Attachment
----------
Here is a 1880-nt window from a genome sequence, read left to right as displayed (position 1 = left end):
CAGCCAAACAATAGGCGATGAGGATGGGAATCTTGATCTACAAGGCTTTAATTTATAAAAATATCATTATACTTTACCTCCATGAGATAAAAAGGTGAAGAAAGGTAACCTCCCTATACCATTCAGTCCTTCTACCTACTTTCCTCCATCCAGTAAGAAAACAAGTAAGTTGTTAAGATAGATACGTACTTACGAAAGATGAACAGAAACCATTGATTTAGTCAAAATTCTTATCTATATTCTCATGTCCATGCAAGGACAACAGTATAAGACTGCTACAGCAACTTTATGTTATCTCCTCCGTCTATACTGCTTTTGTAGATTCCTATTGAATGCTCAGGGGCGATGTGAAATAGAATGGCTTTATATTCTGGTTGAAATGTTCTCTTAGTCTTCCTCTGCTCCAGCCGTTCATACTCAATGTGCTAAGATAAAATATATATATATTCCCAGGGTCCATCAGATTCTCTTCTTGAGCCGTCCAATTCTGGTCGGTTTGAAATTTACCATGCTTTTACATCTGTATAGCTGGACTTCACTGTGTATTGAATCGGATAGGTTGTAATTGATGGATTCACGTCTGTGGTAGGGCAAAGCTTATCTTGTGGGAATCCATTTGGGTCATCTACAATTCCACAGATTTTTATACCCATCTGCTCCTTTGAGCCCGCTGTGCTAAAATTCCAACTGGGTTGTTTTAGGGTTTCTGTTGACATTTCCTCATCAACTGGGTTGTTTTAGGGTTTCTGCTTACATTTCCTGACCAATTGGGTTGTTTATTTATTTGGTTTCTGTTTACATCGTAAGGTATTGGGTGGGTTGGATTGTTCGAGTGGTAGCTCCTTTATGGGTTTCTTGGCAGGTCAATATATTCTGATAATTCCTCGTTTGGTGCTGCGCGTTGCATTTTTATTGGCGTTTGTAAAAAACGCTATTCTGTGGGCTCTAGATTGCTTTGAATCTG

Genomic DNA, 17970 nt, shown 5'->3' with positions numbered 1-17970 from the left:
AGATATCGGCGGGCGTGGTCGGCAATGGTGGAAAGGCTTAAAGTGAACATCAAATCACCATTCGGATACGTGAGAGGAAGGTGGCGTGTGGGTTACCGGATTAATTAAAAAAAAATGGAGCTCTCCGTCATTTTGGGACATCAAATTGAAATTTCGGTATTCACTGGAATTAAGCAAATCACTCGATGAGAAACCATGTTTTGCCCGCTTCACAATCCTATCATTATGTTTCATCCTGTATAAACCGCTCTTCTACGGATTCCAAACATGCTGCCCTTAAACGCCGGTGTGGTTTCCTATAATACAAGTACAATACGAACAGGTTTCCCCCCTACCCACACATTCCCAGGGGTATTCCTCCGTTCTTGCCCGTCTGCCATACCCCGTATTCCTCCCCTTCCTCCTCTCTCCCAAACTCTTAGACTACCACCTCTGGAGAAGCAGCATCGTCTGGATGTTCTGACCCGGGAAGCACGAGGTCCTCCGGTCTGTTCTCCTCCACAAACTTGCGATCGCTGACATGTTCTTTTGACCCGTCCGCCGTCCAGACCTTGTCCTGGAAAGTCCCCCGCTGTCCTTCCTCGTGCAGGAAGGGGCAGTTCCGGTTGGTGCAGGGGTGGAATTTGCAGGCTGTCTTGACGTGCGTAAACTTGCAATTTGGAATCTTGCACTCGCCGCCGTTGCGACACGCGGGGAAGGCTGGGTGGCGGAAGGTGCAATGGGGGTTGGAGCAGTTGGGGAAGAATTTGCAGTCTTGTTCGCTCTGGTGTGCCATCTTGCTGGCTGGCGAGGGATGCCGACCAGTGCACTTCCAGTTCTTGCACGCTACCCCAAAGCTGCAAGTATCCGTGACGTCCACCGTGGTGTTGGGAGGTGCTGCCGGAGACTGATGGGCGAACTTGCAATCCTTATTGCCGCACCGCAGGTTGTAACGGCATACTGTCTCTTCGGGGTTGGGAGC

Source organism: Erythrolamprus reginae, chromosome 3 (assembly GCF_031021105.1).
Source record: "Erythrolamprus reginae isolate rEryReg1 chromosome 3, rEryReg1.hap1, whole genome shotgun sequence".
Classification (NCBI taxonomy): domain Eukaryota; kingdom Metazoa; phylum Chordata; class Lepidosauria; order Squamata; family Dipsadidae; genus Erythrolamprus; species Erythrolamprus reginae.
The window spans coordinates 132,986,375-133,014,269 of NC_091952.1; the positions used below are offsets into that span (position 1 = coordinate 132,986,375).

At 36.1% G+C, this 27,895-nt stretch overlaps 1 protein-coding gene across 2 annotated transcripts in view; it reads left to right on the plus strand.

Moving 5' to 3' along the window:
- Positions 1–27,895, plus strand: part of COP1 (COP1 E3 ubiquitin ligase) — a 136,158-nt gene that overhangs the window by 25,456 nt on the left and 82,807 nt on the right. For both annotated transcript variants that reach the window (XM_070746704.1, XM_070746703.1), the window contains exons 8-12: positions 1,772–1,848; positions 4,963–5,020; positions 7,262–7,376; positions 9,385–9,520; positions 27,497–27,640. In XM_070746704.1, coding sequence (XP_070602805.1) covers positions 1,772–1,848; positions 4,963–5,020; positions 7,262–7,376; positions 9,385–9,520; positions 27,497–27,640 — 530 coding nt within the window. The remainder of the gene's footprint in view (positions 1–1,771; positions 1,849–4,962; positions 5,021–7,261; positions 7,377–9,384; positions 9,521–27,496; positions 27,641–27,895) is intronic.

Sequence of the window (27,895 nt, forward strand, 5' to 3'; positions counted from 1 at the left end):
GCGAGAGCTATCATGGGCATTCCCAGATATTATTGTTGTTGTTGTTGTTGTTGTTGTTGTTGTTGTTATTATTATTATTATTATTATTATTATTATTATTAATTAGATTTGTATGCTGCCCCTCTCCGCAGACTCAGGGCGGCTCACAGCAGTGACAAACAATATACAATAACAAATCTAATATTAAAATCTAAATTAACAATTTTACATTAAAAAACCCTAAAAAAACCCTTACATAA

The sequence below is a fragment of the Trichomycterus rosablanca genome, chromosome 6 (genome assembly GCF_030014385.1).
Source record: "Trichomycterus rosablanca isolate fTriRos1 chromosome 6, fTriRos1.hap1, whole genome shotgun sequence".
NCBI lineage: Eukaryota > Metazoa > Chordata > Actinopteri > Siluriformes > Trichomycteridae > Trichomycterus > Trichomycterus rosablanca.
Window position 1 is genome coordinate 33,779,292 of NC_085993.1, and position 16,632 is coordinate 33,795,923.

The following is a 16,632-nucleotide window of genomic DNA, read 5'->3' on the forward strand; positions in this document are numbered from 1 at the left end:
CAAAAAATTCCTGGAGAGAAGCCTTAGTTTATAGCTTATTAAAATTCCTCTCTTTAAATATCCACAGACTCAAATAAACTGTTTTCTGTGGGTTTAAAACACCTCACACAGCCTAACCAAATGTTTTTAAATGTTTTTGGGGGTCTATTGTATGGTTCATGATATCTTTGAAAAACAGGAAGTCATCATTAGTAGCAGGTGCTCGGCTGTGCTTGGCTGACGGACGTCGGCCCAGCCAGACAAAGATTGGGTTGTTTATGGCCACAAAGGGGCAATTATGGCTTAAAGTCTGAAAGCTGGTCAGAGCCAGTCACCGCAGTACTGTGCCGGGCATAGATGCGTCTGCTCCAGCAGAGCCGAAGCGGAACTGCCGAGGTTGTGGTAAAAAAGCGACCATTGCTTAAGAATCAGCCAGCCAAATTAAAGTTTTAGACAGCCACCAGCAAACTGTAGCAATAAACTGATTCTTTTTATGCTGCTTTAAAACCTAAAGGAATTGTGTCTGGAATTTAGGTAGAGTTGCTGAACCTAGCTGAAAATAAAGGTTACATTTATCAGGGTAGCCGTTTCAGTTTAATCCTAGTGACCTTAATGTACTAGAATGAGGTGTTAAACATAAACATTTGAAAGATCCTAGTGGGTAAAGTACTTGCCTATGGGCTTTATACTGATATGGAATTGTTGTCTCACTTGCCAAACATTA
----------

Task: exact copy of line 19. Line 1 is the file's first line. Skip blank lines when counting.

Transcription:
CAAAAAATTCCTGGAGAGAAGCCTTAGTTTATAGCTTATTAAAATTCCTCTCTTTAAATATCCACAGACTCAAATAAACTGTTTTCTGTGGGTTTAAAACACCTCACACAGCCTAACCAAATGTTTTTAAATGTTTTTGGGGGTCTATTGTATGGTTCATGATATCTTTGAAAAACAGGAAGTCATCATTAGTAGCAGGTGCTCGGCTGTGCTTGGCTGACGGACGTCGGCCCAGCCAGACAAAGATTGGGTTGTTTATGGCCACAAAGGGGCAATTATGGCTTAAAGTCTGAAAGCTGGTCAGAGCCAGTCACCGCAGTACTGTGCCGGGCATAGATGCGTCTGCTCCAGCAGAGCCGAAGCGGAACTGCCGAGGTTGTGGTAAAAAAGCGACCATTGCTTAAGAATCAGCCAGCCAAATTAAAGTTTTAGACAGCCACCAGCAAACTGTAGCAATAAACTGATTCTTTTTATGCTGCTTTAAAACCTAAAGGAATTGTGTCTGGAATTTAGGTAGAGTTGCTGAACCTAGCTGAAAATAAAGGTTACATTTATCAGGGTAGCCGTTTCAGTTTAATCCTAGTGACCTTAATGTACTAGAATGAGGTGTTAAACATAAACATTTGAAAGATCCTAGTGGGTAAAGTACTTGCCTATGGGCTTTATACTGATATGGAATTGTTGTCTCACTTGCCAAACATTA